Calif.--Lend your smartphone to a friend, go to jail. Well, it's not quite
that drastic, but if that friend is a foreign national, the very act of handing
that phone over can violate U.S. technology-export compliance laws.
That's just one
of the sobering anecdotes that Larry Disenhof dishes out during his presentations
on the complex, sometimes arcane, but deadly serious world of export control
regulations. Disenhof, Cadence Group Director, Export Compliance & Government Relations, gave members of the EDAC
Consortium his latest
overview Wednesday (Sept. 18) here. (The presentation will be available on the EDAC
site, registration required).
Export Compliance Overview
anecdote: Disenhof (pictured right) made clear at the top of his presentation that information
he presents is subject to export review, depending on its content and who's in
"It's my job to know that I'm not
going to hand over technology, either verbally or whatever, to someone if it
cannot go to their country of citizenship. And this affects us every day of the
week because many of us have engineers working for us in the valley on H1B
visa. We need to understand what technology we're handing to them. If we do it
wrong, it's an export violation."
Not knowing is
costly: Fines start at $250,000.
"It adds up
very quickly, and I can tell you your legal fees are going to be 2-3X what your
fines are," Disenhof told the audience.
Here are some
highlights from Disenhof's detailed 90-minute presentation, starting with the
difference between export control and restriction. Disenhof said every
technology is controlled but few are restricted. Disenhof holds up his Logitech
wireless controller and notes that it's controlled if it's destined for a
country that the U.S. has sanctioned.
views on bureaucracy, export compliance is no laughing matter. Consider the case of Sixing
"Steve" Liu. The software engineer went through export compliance training at
his company, packed up some software and went to Shanghai for a trade show. He
was stopped at the Newark Airport upon return when customs officials noticed
the trade show logo among his belongings. He's doing six years in jail.
company is off the hook because the company had him take compliance
training," Disenhof said.
broadly speaking there are four main areas to focus on:
the nature of the technology you're handling and transferring, whether it's
physical or virtual
your end user
the end use
In the last
situation, consider Disenhof's example: If you're selling components to an Israeli
company whose product will end up in a missile that can travel more than 300km,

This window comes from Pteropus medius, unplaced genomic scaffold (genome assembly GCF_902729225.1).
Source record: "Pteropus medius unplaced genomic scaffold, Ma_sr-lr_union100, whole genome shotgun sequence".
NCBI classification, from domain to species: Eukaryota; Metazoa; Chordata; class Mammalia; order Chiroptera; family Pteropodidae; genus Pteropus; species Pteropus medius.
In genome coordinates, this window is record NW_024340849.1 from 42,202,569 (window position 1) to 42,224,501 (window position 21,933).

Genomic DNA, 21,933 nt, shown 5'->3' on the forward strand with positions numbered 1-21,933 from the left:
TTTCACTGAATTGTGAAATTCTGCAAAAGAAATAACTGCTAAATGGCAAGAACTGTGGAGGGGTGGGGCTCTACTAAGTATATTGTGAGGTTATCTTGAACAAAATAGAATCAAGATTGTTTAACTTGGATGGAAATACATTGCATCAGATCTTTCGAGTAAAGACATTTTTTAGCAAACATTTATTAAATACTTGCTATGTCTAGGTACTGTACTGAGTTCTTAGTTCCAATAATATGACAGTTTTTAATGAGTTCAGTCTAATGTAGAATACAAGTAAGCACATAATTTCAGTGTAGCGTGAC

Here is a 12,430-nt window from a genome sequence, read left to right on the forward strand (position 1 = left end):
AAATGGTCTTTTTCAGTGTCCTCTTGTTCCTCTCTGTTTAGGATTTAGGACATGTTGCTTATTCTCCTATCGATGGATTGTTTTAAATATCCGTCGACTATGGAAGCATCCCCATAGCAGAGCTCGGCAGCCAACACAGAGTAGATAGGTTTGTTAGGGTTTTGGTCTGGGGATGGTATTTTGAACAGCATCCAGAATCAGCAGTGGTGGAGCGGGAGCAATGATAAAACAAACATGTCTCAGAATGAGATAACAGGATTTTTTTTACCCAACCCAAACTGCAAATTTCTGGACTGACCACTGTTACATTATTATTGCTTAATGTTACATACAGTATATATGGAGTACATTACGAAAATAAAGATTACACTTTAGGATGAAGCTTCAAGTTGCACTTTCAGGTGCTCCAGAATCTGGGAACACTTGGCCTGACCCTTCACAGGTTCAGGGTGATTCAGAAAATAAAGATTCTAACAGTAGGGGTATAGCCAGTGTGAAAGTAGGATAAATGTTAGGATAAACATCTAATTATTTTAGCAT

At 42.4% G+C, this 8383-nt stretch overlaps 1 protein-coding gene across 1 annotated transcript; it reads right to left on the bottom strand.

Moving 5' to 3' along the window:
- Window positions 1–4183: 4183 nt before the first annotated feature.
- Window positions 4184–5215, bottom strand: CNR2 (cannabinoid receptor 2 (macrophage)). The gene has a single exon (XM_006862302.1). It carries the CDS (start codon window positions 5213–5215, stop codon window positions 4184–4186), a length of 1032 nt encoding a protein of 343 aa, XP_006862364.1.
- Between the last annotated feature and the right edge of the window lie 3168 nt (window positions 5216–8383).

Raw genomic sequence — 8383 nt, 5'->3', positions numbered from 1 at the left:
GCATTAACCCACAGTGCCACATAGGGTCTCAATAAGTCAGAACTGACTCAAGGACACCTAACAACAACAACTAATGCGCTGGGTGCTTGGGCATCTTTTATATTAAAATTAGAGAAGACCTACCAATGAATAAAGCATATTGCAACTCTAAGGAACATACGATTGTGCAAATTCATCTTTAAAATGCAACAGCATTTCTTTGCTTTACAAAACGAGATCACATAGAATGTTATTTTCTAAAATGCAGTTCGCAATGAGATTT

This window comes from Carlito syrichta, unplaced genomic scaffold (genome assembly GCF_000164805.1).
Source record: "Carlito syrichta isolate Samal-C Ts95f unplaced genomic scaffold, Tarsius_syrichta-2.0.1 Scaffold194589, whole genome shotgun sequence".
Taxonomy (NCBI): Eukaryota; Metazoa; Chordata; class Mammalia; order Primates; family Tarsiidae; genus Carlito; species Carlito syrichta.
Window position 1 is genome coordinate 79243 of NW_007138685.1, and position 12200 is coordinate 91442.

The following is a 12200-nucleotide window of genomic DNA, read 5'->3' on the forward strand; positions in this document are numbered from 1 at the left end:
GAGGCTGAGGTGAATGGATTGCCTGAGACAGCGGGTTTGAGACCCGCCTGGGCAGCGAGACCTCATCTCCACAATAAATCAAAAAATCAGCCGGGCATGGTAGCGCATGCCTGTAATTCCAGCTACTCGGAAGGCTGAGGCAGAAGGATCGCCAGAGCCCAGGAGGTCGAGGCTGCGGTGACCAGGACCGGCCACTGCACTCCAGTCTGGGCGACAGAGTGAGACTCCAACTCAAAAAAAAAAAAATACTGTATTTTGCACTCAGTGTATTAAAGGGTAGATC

you need a license to sell your technology to that subcontractor. (Curiously,
you don't need the license in the same scenario when it involves a Russian
It's All About the Details
you buy a company, you need to screen it for export compliance because you buy
the violations if the company is out of compliance.
close attention to the notion of "deemed export" when releasing data
to a foreign national. At the time of
transfer, an export to their country of citizenship is "deemed" to take place. "This has become a big deal,"
Disenhof said because so many companies employ foreign nationals in customer
that make encryption technology (above 55 bit) that falls into restricted
categories needs to send reports to the U.S. every six months regarding where
they've shipped the technology (unless shipping intra-company). (Good news for EDA vendors is that
encryption that protects design software from piracy is not subject to export
control laws, thanks to some effective industry lobbying efforts 10 years ago).
As an aside on
the controversy over NSA surveillance of mobile phones and other digital
technologies, Disenhof said:
"Maybe we in the export world didn't
communicate this well enough but every time you register an encryption product
to get a license or just register that this product exists, one of the things
you have to do is send the NSA directly details about what that encryption
technology is. And this has been the law for dozens of years. There's no
surprise to any of us export people that they know all this stuff."
can be restricted items. "A lot of people are taking their IP, throwing them on
FPGAs and shipping them to customers," Disenhof said. "FPGA is restricted
technology because it can reprogrammed in the field, and the government doesn't
know what it's going to be."
submicron technology (14nm process technology for example) is not controlled. "When
you're talking to TSMC or GLOBAL FOUNDRIES about their process technology, the
funny thing is it's not controlled," Disenhof said. "It's what you're
doing with it that matters."
These are just
some of the highlights. Disenhof's presentation and a video of his talk will be
available on EDAC's site soon, and it's definitely worth your time. His slide
presentation is an excellent primer packed with links to relevant information
and sites for anyone responsible or concerned about whether his/her company is
following export control laws properly.
As a late
colleague of mine used to say, "nothing beats knowing."
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